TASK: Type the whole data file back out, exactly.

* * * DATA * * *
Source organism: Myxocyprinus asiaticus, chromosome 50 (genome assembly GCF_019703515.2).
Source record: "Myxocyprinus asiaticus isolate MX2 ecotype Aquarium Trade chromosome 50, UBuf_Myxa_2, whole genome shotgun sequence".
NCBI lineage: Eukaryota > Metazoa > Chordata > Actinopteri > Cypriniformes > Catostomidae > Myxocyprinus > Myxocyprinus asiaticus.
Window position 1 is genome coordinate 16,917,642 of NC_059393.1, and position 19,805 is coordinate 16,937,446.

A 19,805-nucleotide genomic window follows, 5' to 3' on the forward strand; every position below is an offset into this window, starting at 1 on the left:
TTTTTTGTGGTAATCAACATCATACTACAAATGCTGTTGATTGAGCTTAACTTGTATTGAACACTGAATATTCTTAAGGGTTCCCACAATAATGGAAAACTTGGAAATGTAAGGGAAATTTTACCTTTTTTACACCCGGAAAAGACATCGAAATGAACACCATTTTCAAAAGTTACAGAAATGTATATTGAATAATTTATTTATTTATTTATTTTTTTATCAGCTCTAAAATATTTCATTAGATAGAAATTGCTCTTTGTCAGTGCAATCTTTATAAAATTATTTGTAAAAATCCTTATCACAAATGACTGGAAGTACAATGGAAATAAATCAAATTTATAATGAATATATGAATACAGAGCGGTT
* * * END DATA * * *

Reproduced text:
Source organism: Myxocyprinus asiaticus, chromosome 50 (genome assembly GCF_019703515.2).
Source record: "Myxocyprinus asiaticus isolate MX2 ecotype Aquarium Trade chromosome 50, UBuf_Myxa_2, whole genome shotgun sequence".
NCBI lineage: Eukaryota > Metazoa > Chordata > Actinopteri > Cypriniformes > Catostomidae > Myxocyprinus > Myxocyprinus asiaticus.
Window position 1 is genome coordinate 16,917,642 of NC_059393.1, and position 19,805 is coordinate 16,937,446.

A 19,805-nucleotide genomic window follows, 5' to 3' on the forward strand; every position below is an offset into this window, starting at 1 on the left:
TTTTTTGTGGTAATCAACATCATACTACAAATGCTGTTGATTGAGCTTAACTTGTATTGAACACTGAATATTCTTAAGGGTTCCCACAATAATGGAAAACTTGGAAATGTAAGGGAAATTTTACCTTTTTTACACCCGGAAAAGACATCGAAATGAACACCATTTTCAAAAGTTACAGAAATGTATATTGAATAATTTATTTATTTATTTATTTTTTTATCAGCTCTAAAATATTTCATTAGATAGAAATTGCTCTTTGTCAGTGCAATCTTTATAAAATTATTTGTAAAAATCCTTATCACAAATGACTGGAAGTACAATGGAAATAAATCAAATTTATAATGAATATATGAATACAGAGCGGTT